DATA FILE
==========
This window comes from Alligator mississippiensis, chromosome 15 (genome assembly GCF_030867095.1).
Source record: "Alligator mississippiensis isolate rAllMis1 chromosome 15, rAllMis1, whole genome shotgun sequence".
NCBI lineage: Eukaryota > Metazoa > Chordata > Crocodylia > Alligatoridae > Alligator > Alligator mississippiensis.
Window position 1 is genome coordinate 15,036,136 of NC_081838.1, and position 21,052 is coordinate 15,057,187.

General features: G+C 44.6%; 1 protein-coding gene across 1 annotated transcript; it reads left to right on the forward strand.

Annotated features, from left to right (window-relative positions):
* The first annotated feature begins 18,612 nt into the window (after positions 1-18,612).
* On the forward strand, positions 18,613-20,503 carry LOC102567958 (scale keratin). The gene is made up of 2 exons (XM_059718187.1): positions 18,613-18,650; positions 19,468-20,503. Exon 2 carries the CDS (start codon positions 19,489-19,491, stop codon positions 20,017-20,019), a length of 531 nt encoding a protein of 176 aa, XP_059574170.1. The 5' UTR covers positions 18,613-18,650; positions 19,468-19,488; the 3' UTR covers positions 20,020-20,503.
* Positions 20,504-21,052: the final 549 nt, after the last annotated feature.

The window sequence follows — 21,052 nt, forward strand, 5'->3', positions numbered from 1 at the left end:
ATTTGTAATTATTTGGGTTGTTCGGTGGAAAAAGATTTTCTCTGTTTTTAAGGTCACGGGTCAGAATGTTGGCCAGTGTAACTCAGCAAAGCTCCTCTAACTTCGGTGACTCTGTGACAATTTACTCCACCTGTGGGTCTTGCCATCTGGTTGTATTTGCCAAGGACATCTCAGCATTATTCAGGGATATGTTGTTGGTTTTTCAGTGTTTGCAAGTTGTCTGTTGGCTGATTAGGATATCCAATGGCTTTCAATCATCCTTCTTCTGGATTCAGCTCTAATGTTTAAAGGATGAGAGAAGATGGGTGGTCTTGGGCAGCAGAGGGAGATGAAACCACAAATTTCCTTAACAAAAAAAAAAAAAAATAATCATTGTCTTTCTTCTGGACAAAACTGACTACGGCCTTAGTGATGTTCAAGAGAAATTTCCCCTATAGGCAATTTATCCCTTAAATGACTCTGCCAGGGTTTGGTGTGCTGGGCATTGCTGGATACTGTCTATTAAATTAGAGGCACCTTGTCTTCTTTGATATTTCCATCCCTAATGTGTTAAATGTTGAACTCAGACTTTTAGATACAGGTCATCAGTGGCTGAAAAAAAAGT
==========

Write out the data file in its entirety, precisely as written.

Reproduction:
This window comes from Alligator mississippiensis, chromosome 15 (genome assembly GCF_030867095.1).
Source record: "Alligator mississippiensis isolate rAllMis1 chromosome 15, rAllMis1, whole genome shotgun sequence".
NCBI lineage: Eukaryota > Metazoa > Chordata > Crocodylia > Alligatoridae > Alligator > Alligator mississippiensis.
Window position 1 is genome coordinate 15,036,136 of NC_081838.1, and position 21,052 is coordinate 15,057,187.

General features: G+C 44.6%; 1 protein-coding gene across 1 annotated transcript; it reads left to right on the forward strand.

Annotated features, from left to right (window-relative positions):
* The first annotated feature begins 18,612 nt into the window (after positions 1-18,612).
* On the forward strand, positions 18,613-20,503 carry LOC102567958 (scale keratin). The gene is made up of 2 exons (XM_059718187.1): positions 18,613-18,650; positions 19,468-20,503. Exon 2 carries the CDS (start codon positions 19,489-19,491, stop codon positions 20,017-20,019), a length of 531 nt encoding a protein of 176 aa, XP_059574170.1. The 5' UTR covers positions 18,613-18,650; positions 19,468-19,488; the 3' UTR covers positions 20,020-20,503.
* Positions 20,504-21,052: the final 549 nt, after the last annotated feature.

The window sequence follows — 21,052 nt, forward strand, 5'->3', positions numbered from 1 at the left end:
ATTTGTAATTATTTGGGTTGTTCGGTGGAAAAAGATTTTCTCTGTTTTTAAGGTCACGGGTCAGAATGTTGGCCAGTGTAACTCAGCAAAGCTCCTCTAACTTCGGTGACTCTGTGACAATTTACTCCACCTGTGGGTCTTGCCATCTGGTTGTATTTGCCAAGGACATCTCAGCATTATTCAGGGATATGTTGTTGGTTTTTCAGTGTTTGCAAGTTGTCTGTTGGCTGATTAGGATATCCAATGGCTTTCAATCATCCTTCTTCTGGATTCAGCTCTAATGTTTAAAGGATGAGAGAAGATGGGTGGTCTTGGGCAGCAGAGGGAGATGAAACCACAAATTTCCTTAACAAAAAAAAAAAAAAATAATCATTGTCTTTCTTCTGGACAAAACTGACTACGGCCTTAGTGATGTTCAAGAGAAATTTCCCCTATAGGCAATTTATCCCTTAAATGACTCTGCCAGGGTTTGGTGTGCTGGGCATTGCTGGATACTGTCTATTAAATTAGAGGCACCTTGTCTTCTTTGATATTTCCATCCCTAATGTGTTAAATGTTGAACTCAGACTTTTAGATACAGGTCATCAGTGGCTGAAAAAAAAGT